“’Angel Heart’ is a very dark film that puts you in a nasty place,” declares Solet. “But it’s beautifully done.”
Like “Let the Right One In” and “Cure,” Solet’s film understands that visual and audio atmosphere trumps boring, expository jabber. “Grace” proves a quiet movie, weaving its haunting patchwork of images both natural and revolting. Slick, slippery meat. Glistening crimson blood. Lactation. There’s nothing inherently abnormal about these sights, but the way Solet presents them, they burrow into the cerebrum like brain-hungry tics – more cringe-worthy than a thousand words.
“There’s so much unnecessary dialogue in movies,” insists Solet. “To me, storytelling is about economy. A lot of rewriting, for me, involves stripping things away. That goes on right into the editing room. I only want what is needed to most effectively tell the story. You don’t know why something’s in your script? Then it shouldn’t be in your script! That was the deal with ‘Grace.’ Just strip everything down to forward movement.”
While “Grace” stands as Solet’s first full-length feature, an older short-film tidbit called “Means to an End” also shows up on his gore-splattered resume. “It’s about two horror dorks who are special effects artists,” he describes. “They decide that what the horror genre really needs is real special effects. They proceed to make, and act in, their own film, with real special effects. And they proceed to mutilate each other.” This early barometer of Solet’s talent can be found on 2005’s “Blood Drive 2” a short-film compilation DVD released through Fangoria magazine.
Speaking of which, Solet proudly hails from the Fangoria Generation of filmmakers who share this influential horror journal’s love of blood, guts, and gore. Initially hitting bookstands in 1979, Fangoria has endured thirty years, inspiring a fright-film fraternity that includes Rob Zombie (“Devil’s Rejects”), James Gunn (“Slither”), and Eli Roth (“Hostel”). In fact, it’s no surprise to hear that Roth was once Solet’s summer camp counselor, and that “Grace” leading lady Ladd also appeared in Roth’s 2002 “Cabin Fever.”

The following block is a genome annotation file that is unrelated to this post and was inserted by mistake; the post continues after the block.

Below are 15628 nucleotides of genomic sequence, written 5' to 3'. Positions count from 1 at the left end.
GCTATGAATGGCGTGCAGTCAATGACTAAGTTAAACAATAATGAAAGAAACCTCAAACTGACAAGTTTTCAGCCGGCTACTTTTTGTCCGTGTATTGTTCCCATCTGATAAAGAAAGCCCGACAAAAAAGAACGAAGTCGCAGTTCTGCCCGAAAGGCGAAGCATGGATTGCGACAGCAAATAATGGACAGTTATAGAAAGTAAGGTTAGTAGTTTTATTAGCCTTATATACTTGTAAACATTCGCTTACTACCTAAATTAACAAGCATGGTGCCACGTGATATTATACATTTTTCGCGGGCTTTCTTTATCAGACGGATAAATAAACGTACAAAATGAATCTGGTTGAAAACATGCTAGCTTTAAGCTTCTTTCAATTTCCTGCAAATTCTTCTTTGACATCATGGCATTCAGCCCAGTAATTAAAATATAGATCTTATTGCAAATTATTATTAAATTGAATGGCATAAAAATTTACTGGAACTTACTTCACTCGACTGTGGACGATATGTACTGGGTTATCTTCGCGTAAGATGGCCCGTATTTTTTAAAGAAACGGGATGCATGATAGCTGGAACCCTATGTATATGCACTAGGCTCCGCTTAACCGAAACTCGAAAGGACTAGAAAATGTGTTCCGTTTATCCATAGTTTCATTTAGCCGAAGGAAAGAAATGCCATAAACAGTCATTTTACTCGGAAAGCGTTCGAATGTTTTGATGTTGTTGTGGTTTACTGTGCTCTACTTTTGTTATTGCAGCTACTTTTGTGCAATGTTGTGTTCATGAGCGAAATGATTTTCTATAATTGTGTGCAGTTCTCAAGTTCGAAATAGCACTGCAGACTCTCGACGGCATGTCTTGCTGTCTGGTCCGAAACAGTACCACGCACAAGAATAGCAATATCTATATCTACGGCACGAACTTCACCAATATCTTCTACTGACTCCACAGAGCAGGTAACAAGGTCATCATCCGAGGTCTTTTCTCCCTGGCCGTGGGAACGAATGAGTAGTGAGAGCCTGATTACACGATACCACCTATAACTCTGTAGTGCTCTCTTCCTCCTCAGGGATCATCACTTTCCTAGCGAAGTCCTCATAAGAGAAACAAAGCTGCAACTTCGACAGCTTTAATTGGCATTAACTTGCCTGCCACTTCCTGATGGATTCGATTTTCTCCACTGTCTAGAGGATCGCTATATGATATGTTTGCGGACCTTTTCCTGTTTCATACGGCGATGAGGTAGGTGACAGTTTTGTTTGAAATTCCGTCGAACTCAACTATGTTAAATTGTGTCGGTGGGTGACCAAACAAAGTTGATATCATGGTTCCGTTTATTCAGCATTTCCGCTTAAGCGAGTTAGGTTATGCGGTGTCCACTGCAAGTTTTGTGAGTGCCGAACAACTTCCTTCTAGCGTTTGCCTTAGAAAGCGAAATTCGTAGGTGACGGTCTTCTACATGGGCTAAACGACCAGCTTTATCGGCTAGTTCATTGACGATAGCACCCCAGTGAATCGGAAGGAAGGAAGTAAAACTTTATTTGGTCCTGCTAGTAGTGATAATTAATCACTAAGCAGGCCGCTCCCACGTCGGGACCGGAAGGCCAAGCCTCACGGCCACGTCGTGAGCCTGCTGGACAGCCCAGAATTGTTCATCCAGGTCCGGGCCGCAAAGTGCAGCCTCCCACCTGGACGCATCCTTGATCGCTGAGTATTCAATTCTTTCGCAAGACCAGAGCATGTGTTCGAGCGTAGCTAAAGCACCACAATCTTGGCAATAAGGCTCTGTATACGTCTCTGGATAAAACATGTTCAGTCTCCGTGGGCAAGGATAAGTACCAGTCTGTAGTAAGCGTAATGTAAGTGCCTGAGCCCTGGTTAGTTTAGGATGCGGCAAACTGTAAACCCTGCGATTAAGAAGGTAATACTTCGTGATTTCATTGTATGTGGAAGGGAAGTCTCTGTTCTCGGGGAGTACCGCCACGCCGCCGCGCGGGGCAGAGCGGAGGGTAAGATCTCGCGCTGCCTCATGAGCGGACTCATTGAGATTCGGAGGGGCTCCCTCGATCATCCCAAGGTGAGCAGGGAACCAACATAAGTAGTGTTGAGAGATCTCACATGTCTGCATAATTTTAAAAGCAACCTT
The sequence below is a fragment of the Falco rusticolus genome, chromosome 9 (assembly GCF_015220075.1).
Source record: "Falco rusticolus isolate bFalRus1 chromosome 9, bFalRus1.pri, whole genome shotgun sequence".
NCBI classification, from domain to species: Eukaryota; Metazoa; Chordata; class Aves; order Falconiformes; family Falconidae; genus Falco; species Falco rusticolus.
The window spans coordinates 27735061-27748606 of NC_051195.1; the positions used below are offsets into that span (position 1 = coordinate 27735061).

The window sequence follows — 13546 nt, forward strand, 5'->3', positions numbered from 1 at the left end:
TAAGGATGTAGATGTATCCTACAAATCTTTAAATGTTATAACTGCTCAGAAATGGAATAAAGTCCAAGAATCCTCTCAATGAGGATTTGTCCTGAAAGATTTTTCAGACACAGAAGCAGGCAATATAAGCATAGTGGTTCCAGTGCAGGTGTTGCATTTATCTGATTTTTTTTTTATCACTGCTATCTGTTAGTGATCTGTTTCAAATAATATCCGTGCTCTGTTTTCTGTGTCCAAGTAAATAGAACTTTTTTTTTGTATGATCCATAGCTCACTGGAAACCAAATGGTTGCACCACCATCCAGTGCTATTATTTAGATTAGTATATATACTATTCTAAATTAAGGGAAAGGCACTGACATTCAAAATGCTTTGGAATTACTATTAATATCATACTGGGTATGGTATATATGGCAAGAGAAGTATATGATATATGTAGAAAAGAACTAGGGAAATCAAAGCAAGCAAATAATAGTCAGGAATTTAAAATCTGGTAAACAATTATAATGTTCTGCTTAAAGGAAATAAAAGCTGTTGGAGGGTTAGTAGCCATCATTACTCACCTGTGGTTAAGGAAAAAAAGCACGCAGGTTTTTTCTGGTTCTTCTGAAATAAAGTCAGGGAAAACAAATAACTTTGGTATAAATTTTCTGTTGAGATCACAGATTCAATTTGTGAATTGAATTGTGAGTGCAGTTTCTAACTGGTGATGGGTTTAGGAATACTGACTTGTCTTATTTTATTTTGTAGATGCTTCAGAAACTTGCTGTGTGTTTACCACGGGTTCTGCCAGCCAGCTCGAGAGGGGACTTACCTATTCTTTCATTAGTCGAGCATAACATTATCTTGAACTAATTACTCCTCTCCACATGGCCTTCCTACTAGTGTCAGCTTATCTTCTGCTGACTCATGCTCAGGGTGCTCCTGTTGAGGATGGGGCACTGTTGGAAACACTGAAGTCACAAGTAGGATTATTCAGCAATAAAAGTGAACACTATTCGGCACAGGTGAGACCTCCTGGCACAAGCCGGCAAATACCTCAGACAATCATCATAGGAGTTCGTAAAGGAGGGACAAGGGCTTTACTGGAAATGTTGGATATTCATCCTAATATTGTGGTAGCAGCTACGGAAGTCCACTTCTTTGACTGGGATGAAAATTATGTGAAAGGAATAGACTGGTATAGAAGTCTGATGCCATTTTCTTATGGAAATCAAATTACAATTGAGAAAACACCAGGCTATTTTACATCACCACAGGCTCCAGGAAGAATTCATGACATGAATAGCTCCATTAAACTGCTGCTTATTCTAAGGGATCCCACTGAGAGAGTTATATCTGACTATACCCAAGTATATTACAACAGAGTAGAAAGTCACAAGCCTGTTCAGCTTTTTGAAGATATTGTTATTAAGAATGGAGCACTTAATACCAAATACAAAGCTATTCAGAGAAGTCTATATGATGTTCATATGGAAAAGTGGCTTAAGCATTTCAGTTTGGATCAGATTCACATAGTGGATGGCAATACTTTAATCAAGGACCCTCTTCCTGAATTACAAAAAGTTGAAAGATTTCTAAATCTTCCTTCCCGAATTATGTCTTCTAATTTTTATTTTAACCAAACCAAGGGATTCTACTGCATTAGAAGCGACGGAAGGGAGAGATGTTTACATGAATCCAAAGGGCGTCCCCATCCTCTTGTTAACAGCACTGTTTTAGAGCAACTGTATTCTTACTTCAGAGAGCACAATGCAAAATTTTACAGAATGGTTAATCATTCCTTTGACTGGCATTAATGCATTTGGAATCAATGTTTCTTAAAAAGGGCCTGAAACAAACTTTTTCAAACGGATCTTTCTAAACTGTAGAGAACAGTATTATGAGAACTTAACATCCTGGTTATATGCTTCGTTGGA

“I came out of the f*****g womb with a copy of Fangoria in my hands,” Solet proclaimed to the crowd of 2009’s Seattle International Film Festival during a post-film Q&A.
And here in downtown Seattle, still radiating the kind of honest, innocent enthusiasm that only a young, up-and-coming filmmaker can generate, Solet elaborates on the Fangoria Generation. “We’re all in this together. The filmmakers, and the people running magazines. We’re in this because we fuckin’ love it. You don’t get that s**t in the comedy scene, or in the traditional drama scene. We see a film we like, and respect it enough to tell each other about it. “
Our morning interview winds down. It’s the first of many press encounters Solet will weather before a second festival screening of “Grace.” However, with his tireless pep and joyful love of filmmaking, it seems unlikely that cinema’s latest fear-monger will tire out any time soon. And unlike Grace, Solet doesn’t need a plasma pacifier to revitalize himself.
“I live and breathe this s**t,” confirms Solet, adrenaline personified. “I wake up thinking about it, I work on it all day, then I fall asleep and dream about it. Then, I wake up and do it all over again. This is all there is for us. This is what we do.”